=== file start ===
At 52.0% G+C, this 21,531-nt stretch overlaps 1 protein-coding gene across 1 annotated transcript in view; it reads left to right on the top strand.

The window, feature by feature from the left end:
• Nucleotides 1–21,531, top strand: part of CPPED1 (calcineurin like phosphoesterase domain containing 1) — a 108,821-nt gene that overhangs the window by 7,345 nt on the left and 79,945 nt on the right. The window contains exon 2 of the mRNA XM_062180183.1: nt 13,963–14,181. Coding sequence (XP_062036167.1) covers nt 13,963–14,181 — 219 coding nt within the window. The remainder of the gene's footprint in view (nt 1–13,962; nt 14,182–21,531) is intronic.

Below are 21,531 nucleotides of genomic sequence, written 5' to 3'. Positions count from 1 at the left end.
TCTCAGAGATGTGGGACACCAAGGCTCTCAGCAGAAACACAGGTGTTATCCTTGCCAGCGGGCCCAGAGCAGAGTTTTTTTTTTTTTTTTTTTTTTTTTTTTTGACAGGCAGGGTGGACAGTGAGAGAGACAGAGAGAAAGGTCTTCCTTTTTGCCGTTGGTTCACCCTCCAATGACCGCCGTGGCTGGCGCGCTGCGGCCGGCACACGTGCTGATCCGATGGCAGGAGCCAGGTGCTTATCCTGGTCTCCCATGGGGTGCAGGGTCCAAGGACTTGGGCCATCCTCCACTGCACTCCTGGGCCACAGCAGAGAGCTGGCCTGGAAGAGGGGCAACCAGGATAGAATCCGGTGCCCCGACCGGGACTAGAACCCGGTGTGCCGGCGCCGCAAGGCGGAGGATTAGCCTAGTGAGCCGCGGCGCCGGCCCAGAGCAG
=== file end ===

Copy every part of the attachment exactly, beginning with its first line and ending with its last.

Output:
At 52.0% G+C, this 21,531-nt stretch overlaps 1 protein-coding gene across 1 annotated transcript in view; it reads left to right on the top strand.

The window, feature by feature from the left end:
• Nucleotides 1–21,531, top strand: part of CPPED1 (calcineurin like phosphoesterase domain containing 1) — a 108,821-nt gene that overhangs the window by 7,345 nt on the left and 79,945 nt on the right. The window contains exon 2 of the mRNA XM_062180183.1: nt 13,963–14,181. Coding sequence (XP_062036167.1) covers nt 13,963–14,181 — 219 coding nt within the window. The remainder of the gene's footprint in view (nt 1–13,962; nt 14,182–21,531) is intronic.

Below are 21,531 nucleotides of genomic sequence, written 5' to 3'. Positions count from 1 at the left end.
TCTCAGAGATGTGGGACACCAAGGCTCTCAGCAGAAACACAGGTGTTATCCTTGCCAGCGGGCCCAGAGCAGAGTTTTTTTTTTTTTTTTTTTTTTTTTTTTTGACAGGCAGGGTGGACAGTGAGAGAGACAGAGAGAAAGGTCTTCCTTTTTGCCGTTGGTTCACCCTCCAATGACCGCCGTGGCTGGCGCGCTGCGGCCGGCACACGTGCTGATCCGATGGCAGGAGCCAGGTGCTTATCCTGGTCTCCCATGGGGTGCAGGGTCCAAGGACTTGGGCCATCCTCCACTGCACTCCTGGGCCACAGCAGAGAGCTGGCCTGGAAGAGGGGCAACCAGGATAGAATCCGGTGCCCCGACCGGGACTAGAACCCGGTGTGCCGGCGCCGCAAGGCGGAGGATTAGCCTAGTGAGCCGCGGCGCCGGCCCAGAGCAG